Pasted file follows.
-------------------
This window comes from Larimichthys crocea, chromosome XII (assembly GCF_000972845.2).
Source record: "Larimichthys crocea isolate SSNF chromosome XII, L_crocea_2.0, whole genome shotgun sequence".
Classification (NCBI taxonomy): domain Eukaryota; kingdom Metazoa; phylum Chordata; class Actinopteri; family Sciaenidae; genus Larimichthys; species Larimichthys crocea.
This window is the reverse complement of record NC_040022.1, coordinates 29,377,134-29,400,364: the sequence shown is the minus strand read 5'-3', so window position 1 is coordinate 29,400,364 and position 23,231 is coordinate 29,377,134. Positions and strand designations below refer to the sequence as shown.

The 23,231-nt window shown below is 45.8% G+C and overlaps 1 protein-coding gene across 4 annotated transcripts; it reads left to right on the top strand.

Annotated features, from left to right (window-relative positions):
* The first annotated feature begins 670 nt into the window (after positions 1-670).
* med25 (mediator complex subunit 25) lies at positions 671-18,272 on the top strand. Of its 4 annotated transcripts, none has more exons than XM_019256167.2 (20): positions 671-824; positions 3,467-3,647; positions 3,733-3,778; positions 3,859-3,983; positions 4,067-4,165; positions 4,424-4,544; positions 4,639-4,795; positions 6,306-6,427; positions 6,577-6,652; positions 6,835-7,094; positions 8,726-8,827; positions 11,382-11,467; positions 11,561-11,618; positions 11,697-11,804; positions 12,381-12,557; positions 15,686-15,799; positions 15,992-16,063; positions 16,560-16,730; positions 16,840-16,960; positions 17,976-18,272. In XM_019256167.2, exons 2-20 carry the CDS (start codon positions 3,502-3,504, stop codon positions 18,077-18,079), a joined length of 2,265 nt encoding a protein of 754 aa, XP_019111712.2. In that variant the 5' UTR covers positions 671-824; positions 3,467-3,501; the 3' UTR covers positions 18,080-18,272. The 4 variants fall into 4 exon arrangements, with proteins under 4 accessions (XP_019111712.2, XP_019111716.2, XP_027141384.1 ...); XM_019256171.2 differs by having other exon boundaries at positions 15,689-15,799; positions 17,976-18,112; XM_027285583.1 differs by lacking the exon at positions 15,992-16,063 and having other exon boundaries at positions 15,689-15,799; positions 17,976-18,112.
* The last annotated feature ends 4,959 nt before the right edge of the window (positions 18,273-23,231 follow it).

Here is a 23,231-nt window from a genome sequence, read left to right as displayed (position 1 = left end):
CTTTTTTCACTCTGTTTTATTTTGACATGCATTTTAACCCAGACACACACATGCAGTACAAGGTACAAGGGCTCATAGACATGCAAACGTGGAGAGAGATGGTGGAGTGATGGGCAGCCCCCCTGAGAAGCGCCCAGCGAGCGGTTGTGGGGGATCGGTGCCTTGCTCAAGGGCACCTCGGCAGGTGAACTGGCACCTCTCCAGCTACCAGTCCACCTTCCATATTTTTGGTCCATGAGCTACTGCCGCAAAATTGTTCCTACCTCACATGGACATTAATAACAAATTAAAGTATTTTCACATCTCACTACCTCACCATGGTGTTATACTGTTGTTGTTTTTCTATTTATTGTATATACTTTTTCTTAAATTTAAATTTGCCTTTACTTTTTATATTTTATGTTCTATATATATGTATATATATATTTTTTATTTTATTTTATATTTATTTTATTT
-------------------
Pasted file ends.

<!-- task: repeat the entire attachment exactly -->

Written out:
This window comes from Larimichthys crocea, chromosome XII (assembly GCF_000972845.2).
Source record: "Larimichthys crocea isolate SSNF chromosome XII, L_crocea_2.0, whole genome shotgun sequence".
Classification (NCBI taxonomy): domain Eukaryota; kingdom Metazoa; phylum Chordata; class Actinopteri; family Sciaenidae; genus Larimichthys; species Larimichthys crocea.
This window is the reverse complement of record NC_040022.1, coordinates 29,377,134-29,400,364: the sequence shown is the minus strand read 5'-3', so window position 1 is coordinate 29,400,364 and position 23,231 is coordinate 29,377,134. Positions and strand designations below refer to the sequence as shown.

The 23,231-nt window shown below is 45.8% G+C and overlaps 1 protein-coding gene across 4 annotated transcripts; it reads left to right on the top strand.

Annotated features, from left to right (window-relative positions):
* The first annotated feature begins 670 nt into the window (after positions 1-670).
* med25 (mediator complex subunit 25) lies at positions 671-18,272 on the top strand. Of its 4 annotated transcripts, none has more exons than XM_019256167.2 (20): positions 671-824; positions 3,467-3,647; positions 3,733-3,778; positions 3,859-3,983; positions 4,067-4,165; positions 4,424-4,544; positions 4,639-4,795; positions 6,306-6,427; positions 6,577-6,652; positions 6,835-7,094; positions 8,726-8,827; positions 11,382-11,467; positions 11,561-11,618; positions 11,697-11,804; positions 12,381-12,557; positions 15,686-15,799; positions 15,992-16,063; positions 16,560-16,730; positions 16,840-16,960; positions 17,976-18,272. In XM_019256167.2, exons 2-20 carry the CDS (start codon positions 3,502-3,504, stop codon positions 18,077-18,079), a joined length of 2,265 nt encoding a protein of 754 aa, XP_019111712.2. In that variant the 5' UTR covers positions 671-824; positions 3,467-3,501; the 3' UTR covers positions 18,080-18,272. The 4 variants fall into 4 exon arrangements, with proteins under 4 accessions (XP_019111712.2, XP_019111716.2, XP_027141384.1 ...); XM_019256171.2 differs by having other exon boundaries at positions 15,689-15,799; positions 17,976-18,112; XM_027285583.1 differs by lacking the exon at positions 15,992-16,063 and having other exon boundaries at positions 15,689-15,799; positions 17,976-18,112.
* The last annotated feature ends 4,959 nt before the right edge of the window (positions 18,273-23,231 follow it).

Here is a 23,231-nt window from a genome sequence, read left to right as displayed (position 1 = left end):
CTTTTTTCACTCTGTTTTATTTTGACATGCATTTTAACCCAGACACACACATGCAGTACAAGGTACAAGGGCTCATAGACATGCAAACGTGGAGAGAGATGGTGGAGTGATGGGCAGCCCCCCTGAGAAGCGCCCAGCGAGCGGTTGTGGGGGATCGGTGCCTTGCTCAAGGGCACCTCGGCAGGTGAACTGGCACCTCTCCAGCTACCAGTCCACCTTCCATATTTTTGGTCCATGAGCTACTGCCGCAAAATTGTTCCTACCTCACATGGACATTAATAACAAATTAAAGTATTTTCACATCTCACTACCTCACCATGGTGTTATACTGTTGTTGTTTTTCTATTTATTGTATATACTTTTTCTTAAATTTAAATTTGCCTTTACTTTTTATATTTTATGTTCTATATATATGTATATATATATTTTTTATTTTATTTTATATTTATTTTATTT